“The Soul of Jazz: An American Adventure” debuts Feb. 1, 2021, at The American Adventure inside EPCOT at Walt Disney World Resort in Lake Buena Vista, Fla. This new exhibit features artifacts from renowned jazz musicians, including Louis Armstrong’s trumpet (pictured). (Kent Phillips, photographer)

By Abby Hoover
Managing Editor

Disney’s regional jazz exhibit, “The Soul of Jazz: An American Adventure,” opened at Kansas City’s American Jazz Museum (AJM) on December 10. Visitors are joined by Joe Gardner – the musician, mentor and teacher from Disney and Pixar’s “Soul” – on a tour as they discover the rich and surprising history of jazz.

Introduced at The American Adventure inside EPCOT at Walt Disney World Resort in Orlando, Fla., Disney has partnered with AJM to bring this experience to Kansas City – a city renowned for its rich jazz legacy. Acting as a tribute to a musical artform that was originated by African Americans, the exhibit illustrates the many different cultures and creators who influenced this evolving genre. Walt Disney Imagineering, the creative force behind Disney experiences, partnered with the American Jazz Museum to bring this story to life.

“We’re thrilled to bring ‘The Soul of Jazz: An American Adventure’ exhibit to the American Jazz Museum as we celebrate the local musicians who inspired generations of creators and listeners beyond the borders of their hometown,” said Carmen Smith, Senior Vice President of Creative Development – Product, Content & Inclusive Strategies at Walt Disney Imagineering. “Kansas City is one of America’s ‘cradles of jazz,’ and we’re honored to partner with the museum to bring this region’s musical heritage to life.”

While the American Jazz Museum explores the history, expression, and performance of jazz throughout the entire United States, it highlights the story of jazz in Kansas City, one of the four major centers of the art form in the country. The museum explores the impact and expression of jazz on and through many aspects of American History and culture, particularly African American history and culture, from film to literature, the fine arts, dance, and pop culture.

When the 18th and Vine neighborhood, where the museum resides, went through a renaissance during the late 90s, the American Jazz Museum carried both the name and spirit of people and icons that made Kansas City Jazz famous. While the museum continues to move forward as an active hub for musicians and community, it remains dedicated to supporting local artists and encouraging continued innovation in the art form through programs like the KC Jazz Incubator and emerging artist jam sessions.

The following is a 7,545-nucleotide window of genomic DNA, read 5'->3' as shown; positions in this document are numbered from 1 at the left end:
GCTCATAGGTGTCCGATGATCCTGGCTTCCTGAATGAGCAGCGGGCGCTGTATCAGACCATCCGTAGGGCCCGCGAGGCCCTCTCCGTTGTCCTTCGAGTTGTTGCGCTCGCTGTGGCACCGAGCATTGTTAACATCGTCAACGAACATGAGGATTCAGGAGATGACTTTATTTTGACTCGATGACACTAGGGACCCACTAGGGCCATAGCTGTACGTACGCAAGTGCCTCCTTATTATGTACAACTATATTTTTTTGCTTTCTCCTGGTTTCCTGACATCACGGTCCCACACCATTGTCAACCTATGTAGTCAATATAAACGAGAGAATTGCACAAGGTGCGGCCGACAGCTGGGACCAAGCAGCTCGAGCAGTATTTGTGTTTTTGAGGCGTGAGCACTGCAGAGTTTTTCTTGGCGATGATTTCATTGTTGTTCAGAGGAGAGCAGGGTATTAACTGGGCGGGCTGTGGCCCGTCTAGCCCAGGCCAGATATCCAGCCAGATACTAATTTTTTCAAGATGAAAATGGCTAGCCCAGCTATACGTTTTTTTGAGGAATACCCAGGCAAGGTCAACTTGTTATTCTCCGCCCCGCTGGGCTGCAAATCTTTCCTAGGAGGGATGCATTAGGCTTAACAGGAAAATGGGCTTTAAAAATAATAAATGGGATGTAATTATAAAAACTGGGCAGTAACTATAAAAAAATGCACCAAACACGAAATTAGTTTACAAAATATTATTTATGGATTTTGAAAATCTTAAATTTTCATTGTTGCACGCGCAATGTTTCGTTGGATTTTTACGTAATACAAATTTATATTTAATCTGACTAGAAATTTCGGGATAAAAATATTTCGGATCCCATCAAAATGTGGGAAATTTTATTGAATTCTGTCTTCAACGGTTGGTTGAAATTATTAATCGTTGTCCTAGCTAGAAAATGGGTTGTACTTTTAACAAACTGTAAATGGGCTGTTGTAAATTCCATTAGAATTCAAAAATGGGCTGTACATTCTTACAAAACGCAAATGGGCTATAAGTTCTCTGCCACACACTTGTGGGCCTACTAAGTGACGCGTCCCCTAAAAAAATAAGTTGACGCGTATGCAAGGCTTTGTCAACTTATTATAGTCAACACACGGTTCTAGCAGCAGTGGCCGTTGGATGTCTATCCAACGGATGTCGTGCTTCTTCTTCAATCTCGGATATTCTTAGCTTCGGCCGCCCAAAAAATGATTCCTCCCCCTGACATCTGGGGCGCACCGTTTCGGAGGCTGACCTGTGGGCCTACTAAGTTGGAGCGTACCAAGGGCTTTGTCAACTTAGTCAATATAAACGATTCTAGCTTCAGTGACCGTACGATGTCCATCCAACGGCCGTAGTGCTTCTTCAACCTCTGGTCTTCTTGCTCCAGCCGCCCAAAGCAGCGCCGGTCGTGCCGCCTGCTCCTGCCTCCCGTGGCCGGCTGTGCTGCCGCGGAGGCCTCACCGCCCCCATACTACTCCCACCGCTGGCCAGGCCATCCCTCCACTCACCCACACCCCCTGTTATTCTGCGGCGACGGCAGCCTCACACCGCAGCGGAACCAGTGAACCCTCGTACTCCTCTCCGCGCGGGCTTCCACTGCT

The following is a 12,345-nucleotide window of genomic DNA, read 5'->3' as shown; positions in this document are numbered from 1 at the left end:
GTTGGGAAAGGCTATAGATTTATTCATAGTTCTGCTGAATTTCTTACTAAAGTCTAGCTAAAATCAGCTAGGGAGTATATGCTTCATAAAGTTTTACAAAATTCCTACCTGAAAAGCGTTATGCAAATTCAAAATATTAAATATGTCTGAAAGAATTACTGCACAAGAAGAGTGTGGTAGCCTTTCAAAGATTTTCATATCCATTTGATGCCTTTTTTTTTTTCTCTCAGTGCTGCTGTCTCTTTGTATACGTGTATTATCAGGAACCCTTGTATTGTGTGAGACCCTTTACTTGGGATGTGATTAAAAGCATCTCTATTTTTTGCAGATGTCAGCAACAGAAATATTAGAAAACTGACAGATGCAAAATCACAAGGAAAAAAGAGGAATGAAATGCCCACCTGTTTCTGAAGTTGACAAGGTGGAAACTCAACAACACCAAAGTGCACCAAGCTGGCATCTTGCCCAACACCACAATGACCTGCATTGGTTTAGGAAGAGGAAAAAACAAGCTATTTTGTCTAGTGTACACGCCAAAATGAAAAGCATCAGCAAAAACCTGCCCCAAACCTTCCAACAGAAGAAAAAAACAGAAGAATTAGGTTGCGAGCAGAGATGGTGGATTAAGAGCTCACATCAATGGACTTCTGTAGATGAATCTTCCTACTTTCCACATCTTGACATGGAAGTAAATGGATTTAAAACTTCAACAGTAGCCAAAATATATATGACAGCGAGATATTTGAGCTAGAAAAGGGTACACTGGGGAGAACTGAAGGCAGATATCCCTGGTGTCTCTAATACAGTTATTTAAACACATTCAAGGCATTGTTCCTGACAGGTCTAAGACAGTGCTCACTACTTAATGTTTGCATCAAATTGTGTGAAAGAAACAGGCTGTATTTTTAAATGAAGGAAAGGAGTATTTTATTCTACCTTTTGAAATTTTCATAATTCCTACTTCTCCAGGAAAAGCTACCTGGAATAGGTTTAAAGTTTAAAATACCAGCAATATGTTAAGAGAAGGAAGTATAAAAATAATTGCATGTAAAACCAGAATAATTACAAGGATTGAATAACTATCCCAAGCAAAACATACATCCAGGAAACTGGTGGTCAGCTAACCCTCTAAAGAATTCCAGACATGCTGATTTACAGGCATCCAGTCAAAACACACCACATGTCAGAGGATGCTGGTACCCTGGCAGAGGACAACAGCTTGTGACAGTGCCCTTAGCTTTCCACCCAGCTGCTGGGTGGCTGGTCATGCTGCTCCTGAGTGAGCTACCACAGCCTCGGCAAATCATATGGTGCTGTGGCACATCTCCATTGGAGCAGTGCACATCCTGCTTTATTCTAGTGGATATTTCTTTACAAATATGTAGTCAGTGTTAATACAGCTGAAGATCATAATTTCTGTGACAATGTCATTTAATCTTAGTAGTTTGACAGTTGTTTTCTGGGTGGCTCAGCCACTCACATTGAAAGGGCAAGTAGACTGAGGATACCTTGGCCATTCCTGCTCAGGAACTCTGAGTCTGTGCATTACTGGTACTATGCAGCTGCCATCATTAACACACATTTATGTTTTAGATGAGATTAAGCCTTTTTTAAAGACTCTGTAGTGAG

“Coupling the magic of Disney with the artistry of Kansas City Jazz has been a great honor.  We’ve got a rich legacy within the narrative of this music, and by opening this experience to American Jazz Museum Visitors and Disney Fans, the legacy continues to grow,” said Rashida Phillips, Executive Director at the American Jazz Museum. “We’re proud to appear alongside other signature cities representing the ‘Soul of Jazz,’ and celebrate musicians like Charlie Parker, whose Grafton saxophone showing at EPCOT helped pave the way for good music, goodwill and a great partnership! Kansas City is considered the home of Jazz, and with this exciting exhibition, we look forward to welcoming even more tourists and neighbors home.” 

Philipps said a few things were catalysts for their blossoming relationship with Disney, in addition to Kansas City having Disney roots.

“One was our actual local living musicians, they reached out to us because they had heard that Disney was putting together this wonderful exhibition, and they wanted to be involved to help represent Kansas City, because we know we have a great legacy here,” Phillips said. “They said, ‘Hey, if you have any intel on this, is there a way that we can be represented?’ And so we got on the phone, we went down to Disney – the mayor and I decided to take the Charlie Parker saxophone down to Disney – we knocked on the door and they happily answered.”

Contributed photo

In true Kansas City fashion, she said it was one of those ‘neighbor opportunities,’ where one is stopping by to bring something special.

“Disney right away just opened up and welcomed us with their arms, and we just kind of became an intimate family,” Phillips said. “From then on, we’ve been building this partnership, wanting this opportunity to travel – not all of us are able to get to California or Florida like we want to – but we thought this is a great opportunity to get out in the communities and share this experience and share the narrative of jazz.”